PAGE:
If you are anxious or depressed, you might think there is a reason for this beyond genetics and physiological imbalance, and that this reason can be identified. Like many, you might think there is a psychodynamic reason for this, which refers to some aspect of your psyche beyond its mere physiology. Examples include past trauma, lifestyle circumstances, childhood issues, unconscious forces, or other inter-relational events that affects your state of mind. This is not always the case, and it can be impossible to determine what caused your downfall.

In most cases, focusing on what is going on rather than why it’s happening is more helpful for recovery. In other words, first just try to get better by any means and leave any inquiry into why for later. An exception to this is if your A or D has actually been precipitated by a cause, which I address just below. With this said, recovering from depression often takes action, not a lot of thinking, except to trust what others in the know encourage you to “reframe” (think about from a different perspective). As one good therapist said to me, “Jack you won’t be able to think your way out of this.” Boy, did I learn the truth of that as time went on.

Anxiety and depression, like other mental illnesses, often have a genetic component, meaning you inherit the predisposition (called a “diathesis”). If any, or several, family members suffer, you might carry the genetics, making you more likely to sustain either. Often, a stressful life event can trigger genetic predispositions and even epigenetically activate (alter genetic expression of) these syndromes. Many stressful factors and physiological changes acting together and compounding one another can precipitate A&D episodes.

Once we are more regulated (balanced and homeostatic), we will likely have a clearer perspective on our condition. We may then understand more of the why. With this said, sometimes the primary reason we fall into anxiety or depression is due to an identifiable cause, and learning about and working through the issue(s) can help us recover. It’s best to talk to a good therapist with A&D experience to determine the best course of treatment.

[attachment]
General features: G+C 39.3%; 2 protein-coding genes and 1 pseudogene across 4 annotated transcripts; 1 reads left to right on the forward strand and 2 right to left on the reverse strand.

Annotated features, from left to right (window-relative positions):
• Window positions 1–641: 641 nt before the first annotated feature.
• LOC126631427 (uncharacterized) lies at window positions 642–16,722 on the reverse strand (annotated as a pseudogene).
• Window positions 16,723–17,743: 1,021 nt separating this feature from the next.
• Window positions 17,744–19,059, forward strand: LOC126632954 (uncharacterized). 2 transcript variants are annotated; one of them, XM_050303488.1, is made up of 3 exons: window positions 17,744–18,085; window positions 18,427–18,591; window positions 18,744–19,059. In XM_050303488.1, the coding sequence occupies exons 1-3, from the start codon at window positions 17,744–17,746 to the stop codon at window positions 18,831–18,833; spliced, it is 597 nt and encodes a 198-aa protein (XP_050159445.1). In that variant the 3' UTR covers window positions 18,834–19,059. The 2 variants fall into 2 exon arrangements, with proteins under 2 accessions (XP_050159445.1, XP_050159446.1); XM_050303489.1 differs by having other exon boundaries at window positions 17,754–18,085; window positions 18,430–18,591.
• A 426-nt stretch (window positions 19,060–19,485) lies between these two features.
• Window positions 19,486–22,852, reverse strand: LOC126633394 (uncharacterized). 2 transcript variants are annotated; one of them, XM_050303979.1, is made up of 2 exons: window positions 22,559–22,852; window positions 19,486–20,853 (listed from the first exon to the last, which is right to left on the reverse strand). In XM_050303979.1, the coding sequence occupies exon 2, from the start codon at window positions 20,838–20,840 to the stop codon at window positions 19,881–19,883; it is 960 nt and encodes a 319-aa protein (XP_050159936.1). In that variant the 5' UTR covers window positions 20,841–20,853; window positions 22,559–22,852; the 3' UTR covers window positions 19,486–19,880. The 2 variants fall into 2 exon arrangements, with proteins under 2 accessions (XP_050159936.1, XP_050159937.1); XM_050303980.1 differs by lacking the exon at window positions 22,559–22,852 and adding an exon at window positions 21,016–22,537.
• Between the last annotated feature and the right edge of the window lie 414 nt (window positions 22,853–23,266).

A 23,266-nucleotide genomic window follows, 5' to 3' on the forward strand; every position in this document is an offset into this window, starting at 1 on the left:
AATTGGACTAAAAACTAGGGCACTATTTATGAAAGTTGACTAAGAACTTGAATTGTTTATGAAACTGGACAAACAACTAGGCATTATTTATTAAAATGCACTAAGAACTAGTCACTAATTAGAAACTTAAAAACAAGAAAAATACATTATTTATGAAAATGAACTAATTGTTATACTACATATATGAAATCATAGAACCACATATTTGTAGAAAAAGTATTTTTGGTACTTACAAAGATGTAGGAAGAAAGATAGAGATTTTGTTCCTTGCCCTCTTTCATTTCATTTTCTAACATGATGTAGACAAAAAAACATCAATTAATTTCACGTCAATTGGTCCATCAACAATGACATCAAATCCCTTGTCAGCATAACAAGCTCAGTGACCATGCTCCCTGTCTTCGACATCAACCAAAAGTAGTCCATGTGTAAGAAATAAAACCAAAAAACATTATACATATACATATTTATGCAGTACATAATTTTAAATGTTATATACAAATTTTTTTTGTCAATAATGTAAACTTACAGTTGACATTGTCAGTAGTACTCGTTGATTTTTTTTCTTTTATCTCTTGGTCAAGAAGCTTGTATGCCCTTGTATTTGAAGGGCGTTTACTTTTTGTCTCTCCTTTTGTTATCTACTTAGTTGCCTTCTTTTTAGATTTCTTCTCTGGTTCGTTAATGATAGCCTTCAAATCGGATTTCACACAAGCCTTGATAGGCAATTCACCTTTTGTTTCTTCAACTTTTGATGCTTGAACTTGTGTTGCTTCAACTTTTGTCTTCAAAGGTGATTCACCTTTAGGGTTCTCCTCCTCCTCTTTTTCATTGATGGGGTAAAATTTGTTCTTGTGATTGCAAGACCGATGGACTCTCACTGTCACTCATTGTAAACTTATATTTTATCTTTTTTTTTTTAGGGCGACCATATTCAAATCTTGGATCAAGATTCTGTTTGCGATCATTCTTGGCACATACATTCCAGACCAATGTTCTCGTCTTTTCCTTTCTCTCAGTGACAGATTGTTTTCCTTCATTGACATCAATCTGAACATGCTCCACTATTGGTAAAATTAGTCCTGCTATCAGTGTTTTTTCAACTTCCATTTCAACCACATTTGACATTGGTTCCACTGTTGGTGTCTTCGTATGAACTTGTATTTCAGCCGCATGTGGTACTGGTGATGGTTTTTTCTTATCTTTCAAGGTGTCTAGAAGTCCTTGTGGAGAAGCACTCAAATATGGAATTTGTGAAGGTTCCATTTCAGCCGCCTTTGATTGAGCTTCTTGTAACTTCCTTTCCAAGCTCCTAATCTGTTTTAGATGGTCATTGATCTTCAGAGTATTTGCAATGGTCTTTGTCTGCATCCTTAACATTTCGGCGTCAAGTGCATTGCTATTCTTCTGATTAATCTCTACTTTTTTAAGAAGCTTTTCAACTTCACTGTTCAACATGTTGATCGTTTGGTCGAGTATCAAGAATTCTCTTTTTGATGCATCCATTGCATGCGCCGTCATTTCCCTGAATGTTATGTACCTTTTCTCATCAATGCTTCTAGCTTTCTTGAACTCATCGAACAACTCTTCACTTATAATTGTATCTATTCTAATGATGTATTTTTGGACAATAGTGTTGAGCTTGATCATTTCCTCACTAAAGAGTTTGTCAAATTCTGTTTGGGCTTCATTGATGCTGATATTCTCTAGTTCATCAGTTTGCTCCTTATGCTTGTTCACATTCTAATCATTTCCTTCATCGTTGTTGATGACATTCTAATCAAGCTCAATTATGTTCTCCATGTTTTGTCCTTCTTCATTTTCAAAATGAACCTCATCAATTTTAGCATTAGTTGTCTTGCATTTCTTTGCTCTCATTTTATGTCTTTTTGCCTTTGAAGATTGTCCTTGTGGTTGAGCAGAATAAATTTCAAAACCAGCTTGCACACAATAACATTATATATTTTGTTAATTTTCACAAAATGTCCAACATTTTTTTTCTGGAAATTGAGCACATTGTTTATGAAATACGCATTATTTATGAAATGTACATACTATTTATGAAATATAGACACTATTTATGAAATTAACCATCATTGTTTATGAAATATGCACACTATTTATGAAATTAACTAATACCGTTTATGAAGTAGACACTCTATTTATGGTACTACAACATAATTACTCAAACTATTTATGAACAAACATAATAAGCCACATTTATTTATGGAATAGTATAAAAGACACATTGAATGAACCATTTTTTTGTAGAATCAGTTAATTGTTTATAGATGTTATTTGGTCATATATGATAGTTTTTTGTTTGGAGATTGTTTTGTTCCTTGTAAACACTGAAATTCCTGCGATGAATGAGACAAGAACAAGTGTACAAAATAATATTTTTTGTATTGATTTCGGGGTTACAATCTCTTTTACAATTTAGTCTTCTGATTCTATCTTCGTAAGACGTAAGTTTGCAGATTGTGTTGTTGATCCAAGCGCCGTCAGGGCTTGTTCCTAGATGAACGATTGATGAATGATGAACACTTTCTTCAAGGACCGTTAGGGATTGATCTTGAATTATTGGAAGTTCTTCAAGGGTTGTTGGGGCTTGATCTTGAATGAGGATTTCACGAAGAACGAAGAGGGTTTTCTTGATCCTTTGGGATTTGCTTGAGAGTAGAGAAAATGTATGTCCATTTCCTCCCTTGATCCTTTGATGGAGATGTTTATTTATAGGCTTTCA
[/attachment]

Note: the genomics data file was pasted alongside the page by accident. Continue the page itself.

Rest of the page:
If we are very anxious or depressed, it’s only logical to think that something is making us anxious or depressed. In other words, if I am depressed I might think that I must be depressed about something. After all, our emotions are signals of something, right? Well, sometimes yes and sometimes no, and often some of both. Feeling of anxiety or depression often have no meaning and value other than to make us suffer, so it’s helpful during either to not take our feelings or thoughts too much to heart.

Clinical depression and anxiety are disorders, and there is not necessarily a psychodynamic cause behind them. In fact, depression is thought to be some 50% attributable to genetics, according to studies at Stanford. This means that in many cases it’s truly not your fault (not that it is anyway), and depression is not easy to control or navigate on our own, any more than we would be able to heal from cancer or a heart attack on our own.

We need help, and in a fiercely independent culture where we think we are supposed to be able to manage everything on our own, we might try to go it on our own, which can compound our distress. It’s especially important to have support through mental illness, not only from professionals but from supportive family and friends. This necessity poses a bit of a catch-22 because depression and some forms of anxiety cause us to want to retreat and isolate ourselves. While this can feel good in the short-term it’s often not advisable, which is why in A&D we often have to act counter-intuitively…to go against what feels good in the moment in service of what is going to help us heal little by little for the long run.